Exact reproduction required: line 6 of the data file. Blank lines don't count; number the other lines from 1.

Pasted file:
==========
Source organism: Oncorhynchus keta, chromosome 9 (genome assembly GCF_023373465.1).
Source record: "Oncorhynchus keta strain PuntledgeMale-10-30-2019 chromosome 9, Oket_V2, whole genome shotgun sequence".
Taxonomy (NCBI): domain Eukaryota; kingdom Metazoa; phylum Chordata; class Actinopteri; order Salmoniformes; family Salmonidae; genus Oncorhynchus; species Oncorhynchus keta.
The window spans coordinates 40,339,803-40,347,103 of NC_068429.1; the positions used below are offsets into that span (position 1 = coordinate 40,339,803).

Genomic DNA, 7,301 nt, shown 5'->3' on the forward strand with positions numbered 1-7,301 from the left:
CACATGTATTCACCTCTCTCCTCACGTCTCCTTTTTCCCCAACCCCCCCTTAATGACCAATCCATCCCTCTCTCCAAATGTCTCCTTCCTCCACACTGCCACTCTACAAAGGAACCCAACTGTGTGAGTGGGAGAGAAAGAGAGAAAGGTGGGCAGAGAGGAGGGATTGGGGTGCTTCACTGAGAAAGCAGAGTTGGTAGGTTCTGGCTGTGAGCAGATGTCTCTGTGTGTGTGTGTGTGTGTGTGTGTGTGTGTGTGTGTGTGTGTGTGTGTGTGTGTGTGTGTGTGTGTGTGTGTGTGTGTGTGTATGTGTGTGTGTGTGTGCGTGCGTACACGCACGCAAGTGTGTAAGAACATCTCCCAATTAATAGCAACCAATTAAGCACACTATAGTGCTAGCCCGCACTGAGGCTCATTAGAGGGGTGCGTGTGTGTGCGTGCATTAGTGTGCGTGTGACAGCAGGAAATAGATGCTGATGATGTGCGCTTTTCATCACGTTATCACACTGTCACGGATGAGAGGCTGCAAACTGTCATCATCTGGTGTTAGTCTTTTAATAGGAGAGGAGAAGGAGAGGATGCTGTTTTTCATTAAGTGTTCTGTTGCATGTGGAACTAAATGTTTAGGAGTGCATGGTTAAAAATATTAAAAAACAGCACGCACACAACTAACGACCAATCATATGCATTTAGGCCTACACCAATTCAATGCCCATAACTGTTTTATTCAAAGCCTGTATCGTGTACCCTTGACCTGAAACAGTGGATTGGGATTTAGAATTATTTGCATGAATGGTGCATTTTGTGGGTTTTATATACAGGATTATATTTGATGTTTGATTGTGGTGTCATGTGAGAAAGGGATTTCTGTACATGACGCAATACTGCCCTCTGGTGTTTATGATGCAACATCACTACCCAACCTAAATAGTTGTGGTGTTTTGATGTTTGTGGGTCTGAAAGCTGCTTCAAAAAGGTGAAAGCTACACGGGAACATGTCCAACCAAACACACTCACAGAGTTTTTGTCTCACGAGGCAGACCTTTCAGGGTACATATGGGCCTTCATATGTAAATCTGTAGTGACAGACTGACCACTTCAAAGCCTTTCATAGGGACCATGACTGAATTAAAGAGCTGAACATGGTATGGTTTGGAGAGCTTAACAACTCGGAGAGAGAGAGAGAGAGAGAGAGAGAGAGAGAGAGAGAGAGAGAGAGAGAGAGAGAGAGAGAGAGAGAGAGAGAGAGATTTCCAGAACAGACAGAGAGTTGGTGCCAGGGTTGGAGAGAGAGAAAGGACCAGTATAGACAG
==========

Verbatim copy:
CACATGTATTCACCTCTCTCCTCACGTCTCCTTTTTCCCCAACCCCCCCTTAATGACCAATCCATCCCTCTCTCCAAATGTCTCCTTCCTCCACACTGCCACTCTACAAAGGAACCCAACTGTGTGAGTGGGAGAGAAAGAGAGAAAGGTGGGCAGAGAGGAGGGATTGGGGTGCTTCACTGAGAAAGCAGAGTTGGTAGGTTCTGGCTGTGAGCAGATGTCTCTGTGTGTGTGTGTGTGTGTGTGTGTGTGTGTGTGTGTGTGTGTGTGTGTGTGTGTGTGTGTGTGTGTGTGTGTGTGTGTGTGTATGTGTGTGTGTGTGTGCGTGCGTACACGCACGCAAGTGTGTAAGAACATCTCCCAATTAATAGCAACCAATTAAGCACACTATAGTGCTAGCCCGCACTGAGGCTCATTAGAGGGGTGCGTGTGTGTGCGTGCATTAGTGTGCGTGTGACAGCAGGAAATAGATGCTGATGATGTGCGCTTTTCATCACGTTATCACACTGTCACGGATGAGAGGCTGCAAACTGTCATCATCTGGTGTTAGTCTTTTAATAGGAGAGGAGAAGGAGAGGATGCTGTTTTTCATTAAGTGTTCTGTTGCATGTGGAACTAAATGTTTAGGAGTGCATGGTTAAAAATATTAAAAAACAGCACGCACACAACTAACGACCAATCATATGCATTTAGGCCTACACCAATTCAATGCCCATAACTGTTTTATTCAAAGCCTGTATCGTGTACCCTTGACCTGAAACAGTGGATTGGGATTTAGAATTATTTGCATGAATGGTGCATTTTGTGGGTTTTATATACAGGATTATATTTGATGTTTGATTGTGGTGTCATGTGAGAAAGGGATTTCTGTACATGACGCAATACTGCCCTCTGGTGTTTATGATGCAACATCACTACCCAACCTAAATAGTTGTGGTGTTTTGATGTTTGTGGGTCTGAAAGCTGCTTCAAAAAGGTGAAAGCTACACGGGAACATGTCCAACCAAACACACTCACAGAGTTTTTGTCTCACGAGGCAGACCTTTCAGGGTACATATGGGCCTTCATATGTAAATCTGTAGTGACAGACTGACCACTTCAAAGCCTTTCATAGGGACCATGACTGAATTAAAGAGCTGAACATGGTATGGTTTGGAGAGCTTAACAACTCGGAGAGAGAGAGAGAGAGAGAGAGAGAGAGAGAGAGAGAGAGAGAGAGAGAGAGAGAGAGAGAGAGAGAGAGAGAGAGATTTCCAGAACAGACAGAGAGTTGGTGCCAGGGTTGGAGAGAGAGAAAGGACCAGTATAGACAG